Clark’s star power continues to skyrocket, with the NCAA championship averaging 18.9 million viewers and the 2024 WNBA Draft more than doubling its previous viewership record. Following the draft, Fanatics stated that Clark's Indiana Fever jersey — which sold out within an hour — was the top seller for any draft night pick in the company’s history, with droves of unlucky fans now being forced to wait until August to get their hands on some official No. 22 gear.

In Wednesday's Indiana Fever introductory press conference, the unfailingly cool, calm, and collected Clark said that turning pro hasn’t made a huge impact on how she’s conducting her deals.

"If I’m being completely honest, I feel like it doesn’t change a ton from how I lived my life over the course of the last year," she said. "Sponsorships stay the same. The people around me, agents and whatnot, have been able to help me and guide me through the course of the last year. I don’t know if I would be in this moment if it wasn’t for a lot of them."

Star slugger Jocelyn Alo joins Athletes Unlimited AUX league

softball star jocelyn alo rounds the bases at an oklahoma sooners game
Former Oklahoma star Jocelyn Alo has signed with Athletes Unlimited. (Photo by Brian Bahr/Getty Images)

Former Oklahoma slugger Jocelyn Alo has signed on with Athletes Unlimited and will compete in the AU Pro Softball AUX this June.

The NCAA record holder in career home runs (122), total bases (761), and slugging percentage (.987), Alo was originally drafted by the league in 2022 but opted instead to join the newly debuted Women’s Professional Fastpitch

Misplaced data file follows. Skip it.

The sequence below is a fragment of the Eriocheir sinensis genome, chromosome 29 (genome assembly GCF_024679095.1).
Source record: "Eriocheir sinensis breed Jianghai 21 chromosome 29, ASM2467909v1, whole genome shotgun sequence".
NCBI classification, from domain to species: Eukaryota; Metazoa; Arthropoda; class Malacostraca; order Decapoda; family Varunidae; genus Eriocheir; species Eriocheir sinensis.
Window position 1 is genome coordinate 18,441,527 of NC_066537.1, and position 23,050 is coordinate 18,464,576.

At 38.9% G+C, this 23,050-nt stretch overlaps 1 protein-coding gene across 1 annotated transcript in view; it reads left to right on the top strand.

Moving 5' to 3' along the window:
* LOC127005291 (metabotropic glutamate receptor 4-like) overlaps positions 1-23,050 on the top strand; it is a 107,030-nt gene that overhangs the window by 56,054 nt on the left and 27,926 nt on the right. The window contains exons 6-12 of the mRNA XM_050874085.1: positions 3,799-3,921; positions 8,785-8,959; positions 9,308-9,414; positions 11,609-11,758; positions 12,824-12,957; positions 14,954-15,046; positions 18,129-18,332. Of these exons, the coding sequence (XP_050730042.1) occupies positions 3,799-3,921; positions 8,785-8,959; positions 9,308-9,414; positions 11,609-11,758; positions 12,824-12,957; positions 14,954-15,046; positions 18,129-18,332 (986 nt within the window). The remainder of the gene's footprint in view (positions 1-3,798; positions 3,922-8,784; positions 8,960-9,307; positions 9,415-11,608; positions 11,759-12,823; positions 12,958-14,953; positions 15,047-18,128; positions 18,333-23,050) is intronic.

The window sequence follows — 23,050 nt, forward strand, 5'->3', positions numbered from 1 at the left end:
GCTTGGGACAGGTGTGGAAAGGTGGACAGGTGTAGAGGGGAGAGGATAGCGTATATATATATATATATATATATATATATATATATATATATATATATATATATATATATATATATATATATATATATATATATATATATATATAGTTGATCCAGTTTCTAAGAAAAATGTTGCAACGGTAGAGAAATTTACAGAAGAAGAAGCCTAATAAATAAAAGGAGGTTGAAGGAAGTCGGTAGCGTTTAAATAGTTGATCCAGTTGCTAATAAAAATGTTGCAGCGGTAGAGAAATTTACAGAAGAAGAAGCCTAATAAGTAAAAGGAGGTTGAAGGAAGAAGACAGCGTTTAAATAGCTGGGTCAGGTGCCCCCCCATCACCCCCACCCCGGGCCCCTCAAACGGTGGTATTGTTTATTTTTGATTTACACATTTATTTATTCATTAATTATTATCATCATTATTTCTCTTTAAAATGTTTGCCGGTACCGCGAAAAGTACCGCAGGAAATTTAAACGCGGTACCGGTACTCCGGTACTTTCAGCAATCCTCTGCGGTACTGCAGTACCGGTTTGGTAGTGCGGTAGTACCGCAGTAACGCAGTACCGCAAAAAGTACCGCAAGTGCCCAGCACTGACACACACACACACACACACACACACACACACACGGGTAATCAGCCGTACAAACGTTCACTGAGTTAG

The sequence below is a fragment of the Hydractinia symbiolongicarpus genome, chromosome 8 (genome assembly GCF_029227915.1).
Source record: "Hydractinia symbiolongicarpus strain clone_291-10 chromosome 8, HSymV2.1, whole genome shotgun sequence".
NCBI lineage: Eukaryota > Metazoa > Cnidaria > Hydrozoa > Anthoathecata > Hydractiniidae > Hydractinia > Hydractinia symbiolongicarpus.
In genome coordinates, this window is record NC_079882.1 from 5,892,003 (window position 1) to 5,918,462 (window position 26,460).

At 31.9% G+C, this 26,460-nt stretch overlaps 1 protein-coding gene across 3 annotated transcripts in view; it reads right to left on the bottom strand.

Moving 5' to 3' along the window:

Alo currently plays for independent pro softball team Oklahoma City Spark, with team owner Tina Floyd reportedly on board with her recent AUX signing. AUX games are scheduled for June 10-25, while the Spark's season will kick off June 19th. Alo will play for both. 

Among those joining Alo on the AUX roster are former James Madison ace pitcher Odicci Alexander and former Wichita State standout middle infielder Sydney McKinney.

According to Alo, the decision to play in the Athletes Unlimited league was fueled by her desire to propel women's sports forward as well as provide more exposure to a sport that's given her "so many opportunities."

"Not only to challenge myself more, but just for the growth of the game," Alo said, explaining her reasoning to The Oklahoman. "I genuinely believe that professional softball can be a career for girls."

Joining AUX is also one more step in her plan toward representing Team USA at the 2028 Los Angeles Olympics.

"I’m constantly thinking about how can I do these little things right in these four years to prepare me for the biggest stage of softball," she told The Oklahoman. "I definitely want to play in the Olympics, for sure."

Alo further expressed enthusiasm in the hope that the rise of other women’s sports, like women’s basketball and the NWSL, will push softball’s professional viability even higher.

"We’re seeing the NWSL (National Women’s Soccer League) get their stuff going, I see the WNBA starting to get hot," she continued. "I feel like the softball community is like, 'All right, it’s our turn and it’s our turn to just demand more.'"